Camille Cacnio didn’t set any fires on the night of the Vancouver riots. She didn’t jump on a police car or smash any windows. But when the University of British Columbia student walked over shards of glass into the smashed up Black & Lee formal wear shop and took two pair of men’s pants – some of the few items left on the store’s shelves – she became another face of the unrest that is now splashed across websites around the world.
The consequences have been swift and harsh for her and others whose actions were caught on camera during Wednesday night’s riots, even though police say they have yet to lay any formal charges related to the riot as of Sunday.
Social media has become the sheriff of this unlawful event, in essence rounding up a number of rioters by posting their pictures on the Internet and encouraging people to identify the people in them. That has led to online shaming of those named, some of whom have since turned themselves into police and are lining up to publicly apologize online.
Ms. Cacnio said in an interview that she confessed to police over the weekend, and was told they’ll deal with her case at a later date. She also lost the part-time job she held for two years as a receptionist at a Vancouver car dealership. (She later apologized in a blog post.)
The biology major has also lost many friends and acquaintances, all because of what she calls one alcohol-fuelled mistake she made after getting swept up in Wednesday’s riot.
“I fully admit to my mistake now, but the way I saw it at the time was that everyone was vandalizing, everyone was burning things. … At the time, I thought, ‘This would be funny if I took a souvenir’ because this is completely out of character,” Ms. Cacnio said.
Still, Ms. Cacnio believes the online backlash has gone too far in some instances. In her case, it’s the negative publicity now surrounding the Enspire Foundation, a charity she was once involved in. She said some online postings have recommended donations be directed elsewhere.
“The whole social media thing ... it’s great that people are trying to help catch and identify people, but it has become a problem in that people are actually ruining people’s lives. The consequences are far greater than they need to be,” Ms. Cacnio said.
Sienna St. Laurent, 14, has been ridiculed online ever since she posted on her blog that she smashed police cars and bus stops during the riots, even though her story wasn’t true.
In an interview Sunday, with her mother listening in the background, the Vancouver girl described returning home from downtown around 10:30 pm and sitting down to write about the shocking events she had just witnessed. Instead, she claimed to have taken part in the rioting, a move she now describes as “really, really embarrassing. I am really ashamed of it.”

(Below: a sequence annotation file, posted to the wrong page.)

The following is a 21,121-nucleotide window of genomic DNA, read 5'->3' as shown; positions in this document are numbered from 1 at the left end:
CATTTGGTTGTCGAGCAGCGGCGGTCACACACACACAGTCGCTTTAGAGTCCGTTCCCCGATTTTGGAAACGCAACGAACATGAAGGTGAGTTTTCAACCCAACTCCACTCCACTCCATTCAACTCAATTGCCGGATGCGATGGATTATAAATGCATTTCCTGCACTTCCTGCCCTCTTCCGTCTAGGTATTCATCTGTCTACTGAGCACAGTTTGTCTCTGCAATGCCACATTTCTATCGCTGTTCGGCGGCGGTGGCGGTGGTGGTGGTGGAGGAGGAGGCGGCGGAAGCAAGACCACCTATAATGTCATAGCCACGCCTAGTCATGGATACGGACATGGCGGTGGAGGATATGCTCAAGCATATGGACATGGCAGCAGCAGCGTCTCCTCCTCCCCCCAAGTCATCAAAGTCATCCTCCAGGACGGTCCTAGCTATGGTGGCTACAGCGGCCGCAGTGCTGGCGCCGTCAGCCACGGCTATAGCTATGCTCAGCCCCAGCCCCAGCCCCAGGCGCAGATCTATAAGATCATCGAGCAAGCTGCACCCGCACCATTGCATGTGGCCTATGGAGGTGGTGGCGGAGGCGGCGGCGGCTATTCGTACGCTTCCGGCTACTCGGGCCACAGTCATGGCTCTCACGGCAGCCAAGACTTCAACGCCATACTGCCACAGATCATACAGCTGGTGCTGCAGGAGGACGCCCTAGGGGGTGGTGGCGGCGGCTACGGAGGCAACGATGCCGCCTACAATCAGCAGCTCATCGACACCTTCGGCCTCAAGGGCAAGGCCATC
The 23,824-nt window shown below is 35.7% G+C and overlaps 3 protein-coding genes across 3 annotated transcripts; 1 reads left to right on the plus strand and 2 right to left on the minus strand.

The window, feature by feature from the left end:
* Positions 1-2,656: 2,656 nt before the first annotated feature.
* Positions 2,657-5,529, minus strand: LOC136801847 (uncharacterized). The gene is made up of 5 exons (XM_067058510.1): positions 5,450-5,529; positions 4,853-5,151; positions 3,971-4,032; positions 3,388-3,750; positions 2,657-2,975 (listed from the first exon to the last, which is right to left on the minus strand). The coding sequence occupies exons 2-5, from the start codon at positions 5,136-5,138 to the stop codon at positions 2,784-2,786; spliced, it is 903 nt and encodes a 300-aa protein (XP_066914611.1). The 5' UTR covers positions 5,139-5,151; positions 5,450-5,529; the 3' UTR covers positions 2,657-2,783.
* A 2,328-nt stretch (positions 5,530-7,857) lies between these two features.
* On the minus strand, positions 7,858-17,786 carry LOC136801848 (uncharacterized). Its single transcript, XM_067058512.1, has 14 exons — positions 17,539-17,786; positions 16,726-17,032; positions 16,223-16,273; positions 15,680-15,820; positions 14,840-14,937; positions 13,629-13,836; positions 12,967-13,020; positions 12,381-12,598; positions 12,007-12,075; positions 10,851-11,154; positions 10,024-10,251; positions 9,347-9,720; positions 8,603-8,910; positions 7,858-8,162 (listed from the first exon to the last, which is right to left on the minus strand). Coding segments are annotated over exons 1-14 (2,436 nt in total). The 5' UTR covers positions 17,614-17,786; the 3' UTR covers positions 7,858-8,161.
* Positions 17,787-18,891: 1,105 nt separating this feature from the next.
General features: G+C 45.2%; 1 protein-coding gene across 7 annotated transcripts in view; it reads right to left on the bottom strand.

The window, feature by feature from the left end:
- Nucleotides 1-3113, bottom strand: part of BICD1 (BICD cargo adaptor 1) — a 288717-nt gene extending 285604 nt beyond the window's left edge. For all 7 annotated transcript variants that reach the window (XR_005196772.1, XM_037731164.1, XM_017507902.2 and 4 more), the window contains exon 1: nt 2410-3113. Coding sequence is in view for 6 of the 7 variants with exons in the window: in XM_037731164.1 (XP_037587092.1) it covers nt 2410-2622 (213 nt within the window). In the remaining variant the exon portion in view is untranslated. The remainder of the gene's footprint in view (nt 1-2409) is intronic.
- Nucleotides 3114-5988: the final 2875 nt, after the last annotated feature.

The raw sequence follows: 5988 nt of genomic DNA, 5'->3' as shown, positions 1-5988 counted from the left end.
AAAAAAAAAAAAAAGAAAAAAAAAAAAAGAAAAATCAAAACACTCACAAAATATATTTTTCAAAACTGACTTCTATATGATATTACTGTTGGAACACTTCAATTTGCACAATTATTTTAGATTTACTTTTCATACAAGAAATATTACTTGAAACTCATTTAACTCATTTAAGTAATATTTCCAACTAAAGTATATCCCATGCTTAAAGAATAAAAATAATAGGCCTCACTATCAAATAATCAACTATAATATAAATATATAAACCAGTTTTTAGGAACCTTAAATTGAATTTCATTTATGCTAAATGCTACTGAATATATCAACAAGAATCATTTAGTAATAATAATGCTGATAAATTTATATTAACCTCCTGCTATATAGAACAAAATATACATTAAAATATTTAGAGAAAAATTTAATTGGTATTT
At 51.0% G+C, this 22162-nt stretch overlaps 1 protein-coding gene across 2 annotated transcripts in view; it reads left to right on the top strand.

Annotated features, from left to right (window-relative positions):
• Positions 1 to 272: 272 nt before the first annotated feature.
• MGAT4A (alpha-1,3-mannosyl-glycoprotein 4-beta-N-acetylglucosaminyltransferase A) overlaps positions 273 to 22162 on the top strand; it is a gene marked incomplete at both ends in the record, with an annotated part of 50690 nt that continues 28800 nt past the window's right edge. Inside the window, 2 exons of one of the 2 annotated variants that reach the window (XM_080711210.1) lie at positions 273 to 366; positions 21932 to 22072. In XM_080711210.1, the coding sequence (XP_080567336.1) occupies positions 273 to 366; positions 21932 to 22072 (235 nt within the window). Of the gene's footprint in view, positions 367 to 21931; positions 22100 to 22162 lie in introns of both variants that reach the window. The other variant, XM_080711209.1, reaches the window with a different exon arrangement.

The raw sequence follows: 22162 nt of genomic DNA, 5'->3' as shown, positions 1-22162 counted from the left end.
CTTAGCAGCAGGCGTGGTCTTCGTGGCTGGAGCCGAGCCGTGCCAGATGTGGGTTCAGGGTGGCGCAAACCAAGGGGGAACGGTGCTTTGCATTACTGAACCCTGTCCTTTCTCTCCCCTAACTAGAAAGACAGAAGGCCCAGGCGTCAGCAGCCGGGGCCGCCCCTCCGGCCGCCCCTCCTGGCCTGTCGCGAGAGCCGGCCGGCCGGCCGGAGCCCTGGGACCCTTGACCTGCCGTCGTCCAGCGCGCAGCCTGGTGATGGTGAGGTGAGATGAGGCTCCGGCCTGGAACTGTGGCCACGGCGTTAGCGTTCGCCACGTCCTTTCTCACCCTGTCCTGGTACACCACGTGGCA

“I wanted to be more a part of it, I guess. I don’t know what I was thinking. I wasn’t,” she said. Seconds after her post, she began to receive hate mail, which is still pouring in.
The next day, she joined the large group of volunteers that helped clean up the streets, and has learned the hard way the effect social media can have. The teen is also working on an apology video that will be posted online.
Another apology came over the weekend from a 17-year-old boy from Maple Ridge, B.C., whose picture was taken as he appeared to attempt to set a police car on fire during the Vancouver riot.
Nathan Kotylak said he must “atone” for his actions and that there was “no excuse for my behaviour.”
“It does not reflect the values that my family and community raised me to live by,” Mr. Kotylak said in a statement issued by his lawyer, Bart Findlay.
“In a moment, I acted in a way that is an embarrassment to my family, my school, my community, the Vancouver Canucks and the City of Vancouver. I am truly ashamed of what I did.”
Mr. Kotylak, who graduates this year from Meadowridge School, is a member of the Canadian junior national water-polo team and was planning to attend the University of Calgary next year. On Friday, Water Polo Canada announced a “provisional suspension” of an unnamed player who is understood to be Mr. Kotylak.
Mr. Findlay said the teen turned himself into police on Friday and that he and his family signed a formal waiver of his right to anonymity under the Youth Criminal Justice Act.
“He wanted to make an apology,” Mr. Findlay said. “He felt horrible. He feels he has disgraced his parents, his teammates and his friends and he needed to take responsibility for his actions.”
Meanwhile, Mr. Findlay said the Kotylak family has left their home after a backlash from citizens angered by his involvement in the riot. He said the family’s home address has been published online and there have been threats that people will show up at the house. “Strangely that mob mentality unfortunately has percolated into the social media,” Mr. Findlay said.
A poll released Monday shows more than three-quarters of people living in B.C. and Metro Vancouver believe the riots were caused by a small group of people, and about two-thirds believe police properly handled the situation.
The Angus Reid online survey of 906 B.C. residents conducted late last week also says respondents expect only about a third of those who broke the law to be prosecuted. The poll also shows support for new measures to deal with crowds, and opposition to the idea of banning street parties.